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Healthcare Stocks 2022, Part 1: The Future of Medtech

Written by Luke Sweeney
Posted September 20, 2021

As with any new tech that threatens the status quo, there’s a ton of money riding on this young industry crashing and burning. 

As a humble member of the working class, I was understandably thrilled to see that the personalized medicine market is planning to do exactly the opposite. Even the most pessimistic forecasts are expecting the market to soar upward of $800 billion by the end of the decade. 

Image 1 - Future Revenue

Like any American, paying for health care is a significant portion of my own expenses. Any solution to this broken system will hear no complaints from me. 

Throwing treatments at the wall to see what sticks has been the standard operating procedure since our great-great-grandparents’ time. Finally, after centuries of wandering around in the dark, doctors have essentially been gifted a road map and a flashlight. 

Let me show you exactly where this market is headed…

Health Care Made for You and You Only

In case you haven't come across it yet, personalized medicine is a rapidly maturing industry that uses DNA analysis to diagnose and treat just about every illness you can imagine. 

Image 2 - Genetic Medicine

Similarly, data from telemedicine combines with artificial intelligence (AI) to create a complete snapshot of each patient’s unique healthcare needs, taking all the potentially lethal guesswork out of medical care.

It works at every level: Genetic analysis can help determine what is making you sick, which specific treatment will work best, and how to keep you away from the doctor’s office longer. 

Anyone familiar with medical diagnostics knows that’s a breeze compared with the current process. Nowadays, finding out what's wrong with you can take days of poking and prodding — all of which will send your medical bill through the roof. 

In 2019, genetic medicine injected $265 billion directly into the economy through testing, genome sequencing, and research. Massive companies like Google and IBM are starting to follow the money, each with their own unique spin on genetic analysis. 

In a world where unique individuals are bombarded with generic catchall treatments, patients are finally starting to ask the important questions. 

For example...

“Why Should I Pay for Someone Else’s Health Care?” 

I hear this concern all too frequently when the topic of universal health care makes its rounds on mainstream media. And at the risk of sounding like Ebenezer Scrooge, I’ll wholeheartedly agree it’s a question that needs asking. Why should I have to fork over my own money for a service that doesn't benefit me personally?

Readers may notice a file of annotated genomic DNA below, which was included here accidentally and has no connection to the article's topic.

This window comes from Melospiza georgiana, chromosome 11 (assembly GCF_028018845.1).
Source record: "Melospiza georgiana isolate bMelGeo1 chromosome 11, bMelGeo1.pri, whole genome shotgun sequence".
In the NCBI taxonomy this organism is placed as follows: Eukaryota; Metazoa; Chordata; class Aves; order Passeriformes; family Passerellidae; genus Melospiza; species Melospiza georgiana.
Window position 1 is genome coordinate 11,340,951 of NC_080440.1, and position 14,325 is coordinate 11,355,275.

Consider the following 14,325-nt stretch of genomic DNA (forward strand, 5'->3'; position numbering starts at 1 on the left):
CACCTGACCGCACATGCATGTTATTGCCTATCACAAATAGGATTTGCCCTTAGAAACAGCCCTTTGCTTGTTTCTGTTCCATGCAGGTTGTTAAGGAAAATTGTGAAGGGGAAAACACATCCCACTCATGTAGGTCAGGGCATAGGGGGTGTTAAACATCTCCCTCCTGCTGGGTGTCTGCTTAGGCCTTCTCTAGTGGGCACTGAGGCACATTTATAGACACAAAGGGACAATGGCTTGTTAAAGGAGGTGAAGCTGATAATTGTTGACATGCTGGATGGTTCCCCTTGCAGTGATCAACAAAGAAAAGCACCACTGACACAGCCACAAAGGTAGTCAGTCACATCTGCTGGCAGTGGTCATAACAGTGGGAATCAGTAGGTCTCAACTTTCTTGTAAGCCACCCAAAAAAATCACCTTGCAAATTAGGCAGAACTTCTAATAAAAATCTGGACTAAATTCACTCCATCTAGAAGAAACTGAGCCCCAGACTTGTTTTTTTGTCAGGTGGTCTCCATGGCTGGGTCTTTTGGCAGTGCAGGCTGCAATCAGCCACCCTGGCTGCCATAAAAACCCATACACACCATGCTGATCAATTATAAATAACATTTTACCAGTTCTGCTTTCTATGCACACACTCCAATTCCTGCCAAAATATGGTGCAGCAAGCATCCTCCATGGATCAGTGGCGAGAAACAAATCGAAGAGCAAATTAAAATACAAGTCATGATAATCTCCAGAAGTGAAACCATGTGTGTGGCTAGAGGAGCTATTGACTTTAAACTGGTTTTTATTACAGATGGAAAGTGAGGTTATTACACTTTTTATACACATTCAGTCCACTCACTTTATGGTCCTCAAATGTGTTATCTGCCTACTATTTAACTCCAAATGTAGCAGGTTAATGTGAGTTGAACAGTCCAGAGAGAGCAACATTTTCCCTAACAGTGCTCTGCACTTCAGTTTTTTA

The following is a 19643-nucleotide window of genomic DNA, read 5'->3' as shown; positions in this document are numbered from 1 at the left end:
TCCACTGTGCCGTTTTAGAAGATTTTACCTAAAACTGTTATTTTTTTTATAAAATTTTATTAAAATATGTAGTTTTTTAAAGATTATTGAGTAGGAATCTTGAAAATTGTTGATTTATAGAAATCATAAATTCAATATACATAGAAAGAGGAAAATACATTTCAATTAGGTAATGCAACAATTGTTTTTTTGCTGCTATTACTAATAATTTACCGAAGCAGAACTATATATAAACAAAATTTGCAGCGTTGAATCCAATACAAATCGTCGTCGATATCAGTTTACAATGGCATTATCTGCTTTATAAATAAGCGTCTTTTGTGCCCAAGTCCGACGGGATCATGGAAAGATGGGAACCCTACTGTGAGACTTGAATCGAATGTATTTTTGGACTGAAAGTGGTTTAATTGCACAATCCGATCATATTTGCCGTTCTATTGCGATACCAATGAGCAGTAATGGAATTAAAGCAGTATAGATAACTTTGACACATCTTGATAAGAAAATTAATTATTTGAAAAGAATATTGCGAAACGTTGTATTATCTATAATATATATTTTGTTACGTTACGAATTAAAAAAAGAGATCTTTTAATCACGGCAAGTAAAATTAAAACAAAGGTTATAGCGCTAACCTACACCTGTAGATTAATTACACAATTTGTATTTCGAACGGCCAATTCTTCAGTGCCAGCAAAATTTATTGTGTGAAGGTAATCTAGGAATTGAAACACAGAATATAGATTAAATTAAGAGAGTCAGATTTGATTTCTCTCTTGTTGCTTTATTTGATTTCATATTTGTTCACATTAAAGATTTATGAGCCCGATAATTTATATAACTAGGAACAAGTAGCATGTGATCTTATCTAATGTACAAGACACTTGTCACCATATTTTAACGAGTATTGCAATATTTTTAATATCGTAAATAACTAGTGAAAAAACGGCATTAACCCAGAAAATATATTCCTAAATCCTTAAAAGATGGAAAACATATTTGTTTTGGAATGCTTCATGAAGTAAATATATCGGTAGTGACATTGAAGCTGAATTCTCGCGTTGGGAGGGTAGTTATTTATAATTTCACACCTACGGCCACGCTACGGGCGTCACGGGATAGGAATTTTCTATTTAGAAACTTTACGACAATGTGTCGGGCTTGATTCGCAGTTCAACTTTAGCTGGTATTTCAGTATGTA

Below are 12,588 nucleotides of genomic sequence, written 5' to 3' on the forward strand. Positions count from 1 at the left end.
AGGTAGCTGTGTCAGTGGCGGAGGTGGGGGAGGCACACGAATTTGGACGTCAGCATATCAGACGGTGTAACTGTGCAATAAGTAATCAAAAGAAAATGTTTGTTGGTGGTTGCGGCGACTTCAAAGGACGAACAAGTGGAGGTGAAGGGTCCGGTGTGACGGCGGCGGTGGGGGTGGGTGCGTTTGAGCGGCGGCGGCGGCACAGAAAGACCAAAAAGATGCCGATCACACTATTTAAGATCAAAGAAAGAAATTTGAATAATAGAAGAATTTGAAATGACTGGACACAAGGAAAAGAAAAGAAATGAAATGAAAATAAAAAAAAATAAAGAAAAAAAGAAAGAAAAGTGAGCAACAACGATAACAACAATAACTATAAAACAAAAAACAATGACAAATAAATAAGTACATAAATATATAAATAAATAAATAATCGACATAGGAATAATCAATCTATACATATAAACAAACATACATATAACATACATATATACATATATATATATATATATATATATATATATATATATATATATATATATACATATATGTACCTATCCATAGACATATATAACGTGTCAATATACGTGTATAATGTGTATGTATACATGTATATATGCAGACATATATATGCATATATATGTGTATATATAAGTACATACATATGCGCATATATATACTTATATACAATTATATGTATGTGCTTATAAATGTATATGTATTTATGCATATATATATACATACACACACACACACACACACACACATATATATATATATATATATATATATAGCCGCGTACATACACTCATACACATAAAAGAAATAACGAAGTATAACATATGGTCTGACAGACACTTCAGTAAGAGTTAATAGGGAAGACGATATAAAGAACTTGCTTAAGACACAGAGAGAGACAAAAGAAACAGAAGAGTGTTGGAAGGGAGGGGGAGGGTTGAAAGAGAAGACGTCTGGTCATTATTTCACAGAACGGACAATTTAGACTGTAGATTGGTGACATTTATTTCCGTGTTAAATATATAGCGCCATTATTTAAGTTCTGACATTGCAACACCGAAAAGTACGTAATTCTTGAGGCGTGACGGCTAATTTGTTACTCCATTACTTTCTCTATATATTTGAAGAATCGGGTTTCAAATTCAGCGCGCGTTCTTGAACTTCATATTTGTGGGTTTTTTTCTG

In the case of personalized medicine, the same concept holds true. Why would I pay for treatment that was designed for a totally different person? Or, in many cases, a treatment designed to work with millions of different people? 

These are the big questions that are driving the future of medical care. Estimates show that nearly 60% of everyone on Earth will be subjected to a genetic illness at some point in their lives. That means billions of people are just one step away from becoming one of the biggest markets on the planet.

Image 3 - Genetic Disease Prevalence

As of 2019, the U.S. spends approximately $11,000 per citizen on health care each year. About 29% of that cost is shouldered by the federal government, aka the taxpayers. The public has been a little spooked by genetic engineering in the past, but new polls show that the tides are quickly turning. One study showed that more than 85% of people were confident in personalized medicine’s ability to improve health care. 

Now that public confidence is finally catching up to science, those market predictions could already be obsolete. The biotech industry is churning out new treatments for things like cancer, HIV, and diabetes. 

All things considered, I wouldn't be the least bit surprised to see personalized health care mount a full-scale takeover of the medical industry as early as next year. 

We are witnessing the dawn of a totally new era of medical technology. Enjoy your next in-person visit to the doctor — it could very well be one of your last!

To your wealth,

Luke Sweeney
Contributor, Energy and Capital

Luke’s technical know-how combined with an insatiable scientific curiosity has helped uncover some of our most promising leads in the tech sector. He has a knack for breaking down complicated scientific concepts into an easy-to-digest format, while still keeping a sharp focus on the core information. His role at Angel is simple: transform piles of obscure data into profitable investment leads. When following our recommendations, rest assured that a truly exhaustive amount of research goes on behind the scenes..

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